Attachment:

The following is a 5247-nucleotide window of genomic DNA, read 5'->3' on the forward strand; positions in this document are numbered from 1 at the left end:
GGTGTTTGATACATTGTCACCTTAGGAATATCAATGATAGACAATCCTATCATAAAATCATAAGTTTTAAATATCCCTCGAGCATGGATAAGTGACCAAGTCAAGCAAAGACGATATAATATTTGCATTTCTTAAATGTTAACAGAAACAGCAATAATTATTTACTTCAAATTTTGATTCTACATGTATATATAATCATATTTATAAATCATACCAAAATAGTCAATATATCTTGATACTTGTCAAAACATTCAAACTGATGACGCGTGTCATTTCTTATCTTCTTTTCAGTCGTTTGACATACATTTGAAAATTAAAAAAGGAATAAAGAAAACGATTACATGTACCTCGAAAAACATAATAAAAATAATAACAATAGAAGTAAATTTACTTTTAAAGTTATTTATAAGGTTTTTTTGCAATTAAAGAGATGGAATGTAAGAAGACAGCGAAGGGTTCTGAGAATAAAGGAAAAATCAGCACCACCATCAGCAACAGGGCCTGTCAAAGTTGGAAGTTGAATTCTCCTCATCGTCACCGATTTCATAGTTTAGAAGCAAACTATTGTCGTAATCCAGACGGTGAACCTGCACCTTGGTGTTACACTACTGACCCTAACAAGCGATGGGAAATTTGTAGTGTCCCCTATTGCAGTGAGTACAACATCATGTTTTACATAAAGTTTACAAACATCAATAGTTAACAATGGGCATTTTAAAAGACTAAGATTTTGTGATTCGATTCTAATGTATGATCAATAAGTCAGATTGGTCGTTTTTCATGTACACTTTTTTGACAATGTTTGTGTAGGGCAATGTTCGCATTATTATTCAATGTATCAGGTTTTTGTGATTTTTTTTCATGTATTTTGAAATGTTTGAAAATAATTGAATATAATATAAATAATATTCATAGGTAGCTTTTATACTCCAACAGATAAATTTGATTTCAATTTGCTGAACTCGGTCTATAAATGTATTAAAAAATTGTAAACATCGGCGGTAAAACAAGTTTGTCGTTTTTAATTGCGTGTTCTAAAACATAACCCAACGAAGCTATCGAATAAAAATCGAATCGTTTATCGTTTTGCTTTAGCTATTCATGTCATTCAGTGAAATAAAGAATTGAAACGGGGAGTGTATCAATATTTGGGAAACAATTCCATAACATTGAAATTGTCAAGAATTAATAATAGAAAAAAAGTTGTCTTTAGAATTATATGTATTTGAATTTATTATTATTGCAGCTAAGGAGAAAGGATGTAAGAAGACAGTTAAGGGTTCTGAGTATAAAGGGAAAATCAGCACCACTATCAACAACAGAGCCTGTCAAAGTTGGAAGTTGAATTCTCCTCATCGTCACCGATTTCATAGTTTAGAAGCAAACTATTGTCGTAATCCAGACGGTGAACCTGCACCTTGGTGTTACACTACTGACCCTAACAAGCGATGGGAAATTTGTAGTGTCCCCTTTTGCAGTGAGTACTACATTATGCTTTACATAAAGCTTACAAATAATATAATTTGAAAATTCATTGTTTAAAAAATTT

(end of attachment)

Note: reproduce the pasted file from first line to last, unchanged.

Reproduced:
The following is a 5247-nucleotide window of genomic DNA, read 5'->3' on the forward strand; positions in this document are numbered from 1 at the left end:
GGTGTTTGATACATTGTCACCTTAGGAATATCAATGATAGACAATCCTATCATAAAATCATAAGTTTTAAATATCCCTCGAGCATGGATAAGTGACCAAGTCAAGCAAAGACGATATAATATTTGCATTTCTTAAATGTTAACAGAAACAGCAATAATTATTTACTTCAAATTTTGATTCTACATGTATATATAATCATATTTATAAATCATACCAAAATAGTCAATATATCTTGATACTTGTCAAAACATTCAAACTGATGACGCGTGTCATTTCTTATCTTCTTTTCAGTCGTTTGACATACATTTGAAAATTAAAAAAGGAATAAAGAAAACGATTACATGTACCTCGAAAAACATAATAAAAATAATAACAATAGAAGTAAATTTACTTTTAAAGTTATTTATAAGGTTTTTTTGCAATTAAAGAGATGGAATGTAAGAAGACAGCGAAGGGTTCTGAGAATAAAGGAAAAATCAGCACCACCATCAGCAACAGGGCCTGTCAAAGTTGGAAGTTGAATTCTCCTCATCGTCACCGATTTCATAGTTTAGAAGCAAACTATTGTCGTAATCCAGACGGTGAACCTGCACCTTGGTGTTACACTACTGACCCTAACAAGCGATGGGAAATTTGTAGTGTCCCCTATTGCAGTGAGTACAACATCATGTTTTACATAAAGTTTACAAACATCAATAGTTAACAATGGGCATTTTAAAAGACTAAGATTTTGTGATTCGATTCTAATGTATGATCAATAAGTCAGATTGGTCGTTTTTCATGTACACTTTTTTGACAATGTTTGTGTAGGGCAATGTTCGCATTATTATTCAATGTATCAGGTTTTTGTGATTTTTTTTCATGTATTTTGAAATGTTTGAAAATAATTGAATATAATATAAATAATATTCATAGGTAGCTTTTATACTCCAACAGATAAATTTGATTTCAATTTGCTGAACTCGGTCTATAAATGTATTAAAAAATTGTAAACATCGGCGGTAAAACAAGTTTGTCGTTTTTAATTGCGTGTTCTAAAACATAACCCAACGAAGCTATCGAATAAAAATCGAATCGTTTATCGTTTTGCTTTAGCTATTCATGTCATTCAGTGAAATAAAGAATTGAAACGGGGAGTGTATCAATATTTGGGAAACAATTCCATAACATTGAAATTGTCAAGAATTAATAATAGAAAAAAAGTTGTCTTTAGAATTATATGTATTTGAATTTATTATTATTGCAGCTAAGGAGAAAGGATGTAAGAAGACAGTTAAGGGTTCTGAGTATAAAGGGAAAATCAGCACCACTATCAACAACAGAGCCTGTCAAAGTTGGAAGTTGAATTCTCCTCATCGTCACCGATTTCATAGTTTAGAAGCAAACTATTGTCGTAATCCAGACGGTGAACCTGCACCTTGGTGTTACACTACTGACCCTAACAAGCGATGGGAAATTTGTAGTGTCCCCTTTTGCAGTGAGTACTACATTATGCTTTACATAAAGCTTACAAATAATATAATTTGAAAATTCATTGTTTAAAAAATTT